Methods and Findings
We used population-based cohort data from two Nairobi slums where the voucher program was piloted. We selected mothers of at least two children born between 2006 and 2012 and divided the mothers into two groups: Index-OBA mothers bought the voucher for the index child (N=352), and non-OBA mothers did not buy the voucher during the study period (N=514). The most complete model indicated that the adjusted odds-ratio of FBD of subsequent child when the index child was born in a facility was 3.89 (p<0.05) and 4.73 (p<0.01) in Group 2.
Discussion and Conclusion
The study indicated that the voucher program improved poor women access to FBD. Furthermore, the FBD of an index child appeared to have a persistent effect, as a subsequent child of the same mother was more likely to be born in a facility as well. While women who purchased the voucher have higher odds of delivering their subsequent child in a facility, those odds were smaller than those of the women who did not buy the voucher. However, women who did not buy the voucher were less likely to deliver in a good healthcare facility, negating their possible benefit of facility-based deliveries. Pathways to improve access to FBD to all near poor women are needed.
Neonatal seizures pose a high risk for adverse outcome in survived infants. While the prognostic value of amplitude-integrated electroencephalogram (aEEG) is well established in neonates with encephalopathy and asphyxia, neonatal seizure studies focusing on the direct correlation between early aEEG measurement and subsequent neurologic outcome are scarce. In this study, the prognostic value of aEEG features was systematically analyzed in 143 full-term neonates to identify prognostic indicators of neurodevelopmental outcome. Neonatal aEEG features of background pattern, cyclicity, and seizure activity, as well as the etiology of neonatal seizures, were significantly associated with neurodevelopmental outcome at one year of age. aEEG background pattern was highly associated with neurologic outcomes (χ2 = 116.9), followed by aEEG cyclicity (χ2 = 87.2) and seizure etiology (χ2 = 79.3). Multiple linear regression showed that the four predictors explained 71.2% of the variation in neurological outcome, with standardized β coefficients of 0.44, 0.24, 0.22, and 0.14 for the predictors of aEEG background pattern, cyclicity, etiology, and aEEG seizure activity, respectively. This clinically applicable scoring system based on etiology and three aEEG indices would allow pediatricians to assess the risk for neurodevelopmental impairment and facilitate an early intervention in newborns developing seizures.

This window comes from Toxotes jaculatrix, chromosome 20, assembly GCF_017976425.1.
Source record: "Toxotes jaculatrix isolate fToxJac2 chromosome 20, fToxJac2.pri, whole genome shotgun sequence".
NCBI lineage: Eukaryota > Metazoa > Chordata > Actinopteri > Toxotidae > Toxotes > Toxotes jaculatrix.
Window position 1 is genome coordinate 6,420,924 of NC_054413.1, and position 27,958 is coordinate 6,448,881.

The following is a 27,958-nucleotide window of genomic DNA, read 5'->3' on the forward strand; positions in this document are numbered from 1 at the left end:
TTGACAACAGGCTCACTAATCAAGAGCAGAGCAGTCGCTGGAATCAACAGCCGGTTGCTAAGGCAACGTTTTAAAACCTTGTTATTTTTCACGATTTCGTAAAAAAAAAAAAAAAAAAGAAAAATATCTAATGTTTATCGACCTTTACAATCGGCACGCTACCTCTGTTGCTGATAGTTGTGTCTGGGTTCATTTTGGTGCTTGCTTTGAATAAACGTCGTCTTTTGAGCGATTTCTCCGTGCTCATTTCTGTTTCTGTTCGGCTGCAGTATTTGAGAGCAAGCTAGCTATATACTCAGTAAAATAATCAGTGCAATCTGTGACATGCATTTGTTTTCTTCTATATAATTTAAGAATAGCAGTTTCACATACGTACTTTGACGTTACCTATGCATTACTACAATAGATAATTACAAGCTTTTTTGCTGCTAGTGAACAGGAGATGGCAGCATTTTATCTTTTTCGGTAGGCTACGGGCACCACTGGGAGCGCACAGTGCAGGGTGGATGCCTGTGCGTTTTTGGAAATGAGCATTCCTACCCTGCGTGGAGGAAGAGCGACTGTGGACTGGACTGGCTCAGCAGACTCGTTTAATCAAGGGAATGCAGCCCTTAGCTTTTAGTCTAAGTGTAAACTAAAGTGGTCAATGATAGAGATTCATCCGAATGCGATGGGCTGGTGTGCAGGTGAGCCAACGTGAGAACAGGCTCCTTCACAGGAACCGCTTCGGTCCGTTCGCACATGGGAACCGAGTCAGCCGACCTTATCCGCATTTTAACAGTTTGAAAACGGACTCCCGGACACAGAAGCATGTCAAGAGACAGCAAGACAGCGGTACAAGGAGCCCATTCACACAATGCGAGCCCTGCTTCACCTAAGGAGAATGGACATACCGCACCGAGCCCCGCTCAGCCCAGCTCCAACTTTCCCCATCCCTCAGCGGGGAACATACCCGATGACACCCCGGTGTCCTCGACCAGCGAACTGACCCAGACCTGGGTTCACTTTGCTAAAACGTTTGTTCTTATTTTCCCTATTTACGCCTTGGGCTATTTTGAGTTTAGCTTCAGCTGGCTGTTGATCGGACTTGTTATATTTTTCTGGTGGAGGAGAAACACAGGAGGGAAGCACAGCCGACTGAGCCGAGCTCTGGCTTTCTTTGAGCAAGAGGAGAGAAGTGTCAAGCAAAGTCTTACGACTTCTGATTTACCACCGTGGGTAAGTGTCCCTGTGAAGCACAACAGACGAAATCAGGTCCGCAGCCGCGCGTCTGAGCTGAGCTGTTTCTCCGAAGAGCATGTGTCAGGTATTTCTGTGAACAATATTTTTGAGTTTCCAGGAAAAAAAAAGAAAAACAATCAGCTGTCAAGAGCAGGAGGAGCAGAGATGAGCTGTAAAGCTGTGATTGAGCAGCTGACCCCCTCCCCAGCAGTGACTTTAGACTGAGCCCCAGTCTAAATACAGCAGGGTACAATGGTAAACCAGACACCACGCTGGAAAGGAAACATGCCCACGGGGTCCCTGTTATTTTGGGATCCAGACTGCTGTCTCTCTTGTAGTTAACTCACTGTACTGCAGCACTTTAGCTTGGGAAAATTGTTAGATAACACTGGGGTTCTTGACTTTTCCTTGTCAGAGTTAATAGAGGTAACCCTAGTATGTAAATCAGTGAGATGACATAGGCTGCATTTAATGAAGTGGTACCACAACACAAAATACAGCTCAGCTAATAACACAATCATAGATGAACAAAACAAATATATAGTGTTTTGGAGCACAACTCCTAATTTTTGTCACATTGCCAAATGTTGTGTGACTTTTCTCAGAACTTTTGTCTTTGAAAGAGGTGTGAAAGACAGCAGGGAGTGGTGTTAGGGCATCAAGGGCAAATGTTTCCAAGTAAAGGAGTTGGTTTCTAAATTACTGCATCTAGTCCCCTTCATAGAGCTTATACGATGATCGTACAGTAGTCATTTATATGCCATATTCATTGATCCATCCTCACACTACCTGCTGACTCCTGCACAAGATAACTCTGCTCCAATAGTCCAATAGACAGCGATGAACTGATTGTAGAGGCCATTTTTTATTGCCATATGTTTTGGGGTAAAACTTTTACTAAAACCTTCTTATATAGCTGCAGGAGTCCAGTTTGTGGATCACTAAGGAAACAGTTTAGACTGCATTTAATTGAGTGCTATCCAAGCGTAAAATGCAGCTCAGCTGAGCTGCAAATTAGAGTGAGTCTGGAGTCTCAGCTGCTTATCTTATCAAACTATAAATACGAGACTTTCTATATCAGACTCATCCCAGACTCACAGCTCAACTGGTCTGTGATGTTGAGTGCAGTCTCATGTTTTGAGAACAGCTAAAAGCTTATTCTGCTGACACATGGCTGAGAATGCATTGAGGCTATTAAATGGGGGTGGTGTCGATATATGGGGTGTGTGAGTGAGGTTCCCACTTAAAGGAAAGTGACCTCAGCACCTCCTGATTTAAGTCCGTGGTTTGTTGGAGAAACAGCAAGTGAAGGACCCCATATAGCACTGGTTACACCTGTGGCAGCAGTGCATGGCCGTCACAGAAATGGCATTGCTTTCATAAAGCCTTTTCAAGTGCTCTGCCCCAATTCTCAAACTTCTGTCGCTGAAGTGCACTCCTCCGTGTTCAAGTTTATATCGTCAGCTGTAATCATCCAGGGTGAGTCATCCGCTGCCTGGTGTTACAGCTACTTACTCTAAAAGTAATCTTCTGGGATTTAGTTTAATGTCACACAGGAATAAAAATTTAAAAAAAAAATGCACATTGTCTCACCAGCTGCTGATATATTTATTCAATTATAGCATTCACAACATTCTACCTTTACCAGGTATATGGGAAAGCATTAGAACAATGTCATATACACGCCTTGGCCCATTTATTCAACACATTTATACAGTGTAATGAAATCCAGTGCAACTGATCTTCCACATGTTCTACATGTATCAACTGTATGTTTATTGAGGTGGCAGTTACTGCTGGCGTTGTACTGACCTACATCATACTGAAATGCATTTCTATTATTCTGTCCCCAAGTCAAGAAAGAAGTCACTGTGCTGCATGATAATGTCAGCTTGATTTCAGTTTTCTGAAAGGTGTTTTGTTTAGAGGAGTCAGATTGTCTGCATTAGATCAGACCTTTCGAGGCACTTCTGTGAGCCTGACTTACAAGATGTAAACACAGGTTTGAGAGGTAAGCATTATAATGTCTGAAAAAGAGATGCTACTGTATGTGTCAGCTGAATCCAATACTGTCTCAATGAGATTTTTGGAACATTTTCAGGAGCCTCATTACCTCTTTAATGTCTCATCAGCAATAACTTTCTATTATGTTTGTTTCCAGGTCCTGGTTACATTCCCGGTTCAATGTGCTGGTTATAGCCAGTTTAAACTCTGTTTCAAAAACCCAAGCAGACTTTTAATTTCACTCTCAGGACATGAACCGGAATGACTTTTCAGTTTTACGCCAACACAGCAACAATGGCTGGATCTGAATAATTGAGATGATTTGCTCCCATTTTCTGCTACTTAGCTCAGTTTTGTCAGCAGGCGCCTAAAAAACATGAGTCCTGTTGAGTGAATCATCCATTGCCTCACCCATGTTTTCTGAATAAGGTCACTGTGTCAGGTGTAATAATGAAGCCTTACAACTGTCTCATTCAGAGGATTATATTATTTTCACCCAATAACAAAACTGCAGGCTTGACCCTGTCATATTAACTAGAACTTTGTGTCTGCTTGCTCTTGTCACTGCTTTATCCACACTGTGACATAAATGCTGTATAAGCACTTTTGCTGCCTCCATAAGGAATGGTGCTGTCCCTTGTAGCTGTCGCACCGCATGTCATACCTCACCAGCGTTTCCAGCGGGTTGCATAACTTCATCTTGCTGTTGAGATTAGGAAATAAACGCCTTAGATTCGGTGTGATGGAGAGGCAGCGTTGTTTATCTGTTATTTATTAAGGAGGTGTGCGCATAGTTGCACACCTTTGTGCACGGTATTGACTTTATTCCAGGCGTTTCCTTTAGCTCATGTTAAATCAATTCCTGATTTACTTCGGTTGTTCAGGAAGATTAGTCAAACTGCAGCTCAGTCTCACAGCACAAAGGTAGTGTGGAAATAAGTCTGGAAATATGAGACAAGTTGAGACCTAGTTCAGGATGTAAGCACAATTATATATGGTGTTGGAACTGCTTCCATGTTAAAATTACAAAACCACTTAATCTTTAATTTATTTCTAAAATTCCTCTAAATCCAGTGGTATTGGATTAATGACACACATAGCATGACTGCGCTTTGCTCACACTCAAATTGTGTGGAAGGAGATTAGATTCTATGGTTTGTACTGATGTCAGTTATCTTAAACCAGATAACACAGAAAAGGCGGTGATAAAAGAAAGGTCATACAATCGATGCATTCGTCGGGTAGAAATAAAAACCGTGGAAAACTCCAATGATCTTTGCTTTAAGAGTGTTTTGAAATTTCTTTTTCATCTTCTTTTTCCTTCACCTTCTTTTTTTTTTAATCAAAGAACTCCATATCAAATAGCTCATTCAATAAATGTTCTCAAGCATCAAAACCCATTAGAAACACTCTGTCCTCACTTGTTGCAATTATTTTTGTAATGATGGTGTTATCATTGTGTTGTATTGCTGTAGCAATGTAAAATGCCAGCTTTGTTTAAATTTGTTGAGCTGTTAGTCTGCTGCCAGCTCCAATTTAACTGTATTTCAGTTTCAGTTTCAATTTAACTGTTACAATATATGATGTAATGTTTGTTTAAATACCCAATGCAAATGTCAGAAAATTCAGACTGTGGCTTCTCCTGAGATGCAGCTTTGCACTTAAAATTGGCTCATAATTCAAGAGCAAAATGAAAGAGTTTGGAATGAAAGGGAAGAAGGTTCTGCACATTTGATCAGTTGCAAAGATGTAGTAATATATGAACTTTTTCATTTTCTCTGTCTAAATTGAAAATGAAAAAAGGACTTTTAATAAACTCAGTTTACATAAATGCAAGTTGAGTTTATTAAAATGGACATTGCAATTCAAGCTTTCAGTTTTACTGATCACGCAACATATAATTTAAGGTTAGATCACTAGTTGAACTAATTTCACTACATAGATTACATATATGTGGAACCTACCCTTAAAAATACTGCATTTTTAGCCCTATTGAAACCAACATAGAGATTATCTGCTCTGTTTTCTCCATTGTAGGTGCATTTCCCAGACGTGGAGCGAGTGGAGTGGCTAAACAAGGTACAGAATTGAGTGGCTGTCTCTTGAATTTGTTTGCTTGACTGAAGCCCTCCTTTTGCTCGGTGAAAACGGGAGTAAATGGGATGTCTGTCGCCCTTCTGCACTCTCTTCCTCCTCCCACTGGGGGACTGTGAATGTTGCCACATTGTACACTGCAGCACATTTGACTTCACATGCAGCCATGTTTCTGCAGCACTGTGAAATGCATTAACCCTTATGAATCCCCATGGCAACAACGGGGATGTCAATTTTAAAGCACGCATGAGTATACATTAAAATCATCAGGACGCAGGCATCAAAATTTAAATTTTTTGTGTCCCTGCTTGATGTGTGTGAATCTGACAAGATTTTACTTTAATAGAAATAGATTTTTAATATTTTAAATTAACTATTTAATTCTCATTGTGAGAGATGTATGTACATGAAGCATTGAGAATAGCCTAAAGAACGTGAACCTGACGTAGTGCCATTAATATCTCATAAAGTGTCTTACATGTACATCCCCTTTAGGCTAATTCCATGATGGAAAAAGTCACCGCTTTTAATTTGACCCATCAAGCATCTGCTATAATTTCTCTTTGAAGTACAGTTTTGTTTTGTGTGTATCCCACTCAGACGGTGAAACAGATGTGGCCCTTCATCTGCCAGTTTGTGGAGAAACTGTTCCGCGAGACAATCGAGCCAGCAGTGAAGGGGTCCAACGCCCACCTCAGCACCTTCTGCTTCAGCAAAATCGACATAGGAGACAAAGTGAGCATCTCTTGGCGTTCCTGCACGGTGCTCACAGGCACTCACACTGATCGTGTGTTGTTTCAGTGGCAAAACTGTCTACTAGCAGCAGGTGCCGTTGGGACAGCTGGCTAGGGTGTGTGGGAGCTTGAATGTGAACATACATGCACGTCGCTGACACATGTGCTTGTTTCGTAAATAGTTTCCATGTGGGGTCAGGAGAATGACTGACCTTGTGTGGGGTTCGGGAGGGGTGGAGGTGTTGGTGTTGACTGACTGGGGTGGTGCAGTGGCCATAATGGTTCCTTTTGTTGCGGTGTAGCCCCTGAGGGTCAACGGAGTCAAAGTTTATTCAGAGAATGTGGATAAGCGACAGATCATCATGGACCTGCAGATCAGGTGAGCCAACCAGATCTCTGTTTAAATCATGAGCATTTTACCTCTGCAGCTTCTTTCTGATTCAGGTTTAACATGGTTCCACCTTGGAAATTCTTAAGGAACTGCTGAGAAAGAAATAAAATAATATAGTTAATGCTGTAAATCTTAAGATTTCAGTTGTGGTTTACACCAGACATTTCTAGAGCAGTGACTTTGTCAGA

Sepsis in older children and adults modifies immune system function. We compared serotype-specific antibody responses to heptavalent pneumococcal conjugate vaccine (PCV7) in very low birth weight infants (<1500g,VLBW) with and without blood stream infection (BSI) during their birth hospitalization.
Patients and Methods
Retrospective analysis of prospectively collected data for the Neonatal Research Network study of PCV7 responses among VLBWs. Infants received PCV7 at 2, 4, and 6 months after birth with blood drawn 4–6 weeks after 3rd dose. Serotype antibodies were compared between infants with or without a history of BSI. Regression models were constructed with birth-weight groups and other confounding factors identified in the primary study.
244 infants completed the vaccine series and had serum antibody available; 82 had BSI. After adjustment, BSI was not associated with reduced odds of serum antibody ≥0.35μg/mL.
BSI was not associated with reduced odds of WHO-defined protective PCV7 responses in VLBWs.
VLBW; immune response; vaccine; sepsis; blood stream infection